Go ahead, April.
Q Scott, the President said something very poignant in the Brian Williams interview, that he doesn't care what people call him, but don't call him a racist. Is he concerned, still three months after the Katrina relief effort, that there are still some African Americans who may feel that -- the same way as Kanye West, and in these next three years, what can the President do to help turn that feeling around?
MR. McCLELLAN: Well, what we can continue to do is work with state and local officials and the people in the region to help rebuild New Orleans, and help rebuild the Gulf Coast region and Mississippi and Alabama. There's a large area that was affected by the hurricanes, and the President has talked about this before.
I think what was exposed by the hurricanes was the deep roots of injustice and inequality that have existed. And that's why the President has been acting to address those -- the root causes of that inequality and injustice. And we will continue acting on the policies that we have been pursuing, whether it be the education reforms we have put in place, or reaching out to faith-based and community organizations, or helping lift people out of poverty by moving forward on pro-growth policies. The President has been acting to help people improve their quality of life. And, yes, the question came up yesterday, and I think that there were some that expressed some views that did concern the President. And that's why the President responded the way that he did.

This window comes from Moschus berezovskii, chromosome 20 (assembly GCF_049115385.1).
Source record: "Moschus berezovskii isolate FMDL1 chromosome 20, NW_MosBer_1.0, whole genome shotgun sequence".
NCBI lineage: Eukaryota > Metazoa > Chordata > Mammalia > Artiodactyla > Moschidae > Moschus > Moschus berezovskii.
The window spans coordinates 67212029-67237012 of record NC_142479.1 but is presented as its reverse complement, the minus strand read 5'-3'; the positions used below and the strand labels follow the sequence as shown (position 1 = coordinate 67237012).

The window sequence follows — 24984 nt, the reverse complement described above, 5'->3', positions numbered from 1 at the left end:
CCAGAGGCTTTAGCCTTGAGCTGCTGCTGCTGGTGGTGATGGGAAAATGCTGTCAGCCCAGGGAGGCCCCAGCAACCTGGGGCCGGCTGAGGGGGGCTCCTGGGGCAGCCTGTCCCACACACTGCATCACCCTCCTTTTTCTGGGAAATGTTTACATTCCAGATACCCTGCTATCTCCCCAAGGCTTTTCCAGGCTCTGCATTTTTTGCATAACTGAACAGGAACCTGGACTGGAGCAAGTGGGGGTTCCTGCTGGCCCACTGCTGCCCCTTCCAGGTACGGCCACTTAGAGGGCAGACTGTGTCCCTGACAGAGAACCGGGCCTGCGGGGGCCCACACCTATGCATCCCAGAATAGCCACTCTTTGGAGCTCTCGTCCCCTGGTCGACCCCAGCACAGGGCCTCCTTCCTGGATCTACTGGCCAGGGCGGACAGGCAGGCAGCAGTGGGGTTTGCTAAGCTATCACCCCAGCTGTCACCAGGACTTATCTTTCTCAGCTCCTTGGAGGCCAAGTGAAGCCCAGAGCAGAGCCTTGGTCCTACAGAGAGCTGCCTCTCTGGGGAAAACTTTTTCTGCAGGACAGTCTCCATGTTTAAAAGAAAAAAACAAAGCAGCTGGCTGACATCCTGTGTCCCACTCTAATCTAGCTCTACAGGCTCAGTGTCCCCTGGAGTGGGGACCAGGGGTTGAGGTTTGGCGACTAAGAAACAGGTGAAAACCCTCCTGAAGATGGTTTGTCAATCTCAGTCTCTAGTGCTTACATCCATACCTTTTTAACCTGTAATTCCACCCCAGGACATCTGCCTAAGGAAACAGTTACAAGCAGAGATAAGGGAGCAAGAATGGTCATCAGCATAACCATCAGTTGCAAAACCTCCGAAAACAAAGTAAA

Q But some are saying -- some had been saying that prior to Katrina, and some are saying that Kanye West just exposed the whisperers in the African American community from many years prior to Katrina. What can the President do beyond these steps that you said --
MR. McCLELLAN: As you point out, there's a deep history of this within the region that was exposed by the hurricanes. And that's why we must continue to act to address the root causes of that inequality and injustice. And that's what the President will continue to do. He will also continue working to bring people together from all walks of life to focus on the priorities that we care most about, and that is making sure that the American people have the opportunity to succeed and prosper.
Q But, lastly, and still back on the question I'm trying to get an answer to, is the President still concerned that there is a pocket of African Americans beyond the people who live in Louisiana that feel that -- that still, I guess, feel what Kanye West has said?
MR. McCLELLAN: Well, I'm not sure exactly what he said. I don't recall exactly what he said. All I can tell you is what the President is doing --
Q "The President does not care about black people" --
MR. McCLELLAN: Oh, okay, that is just outrageous. And I think the President expressed that yesterday in the interview with Brian Williams. It's outrageous to make such a suggestion like that. And it's based on an ill-informed -- it's ill-informed and misguided comments. The President has acted to help people from all walks of life. And all you have to do is look at his record. The President has acted to make sure everybody has the opportunity to learn and succeed through the No Child Left Behind Act. These are historic education reforms. And that's the best way we can help to address these injustices and inequalities that exist.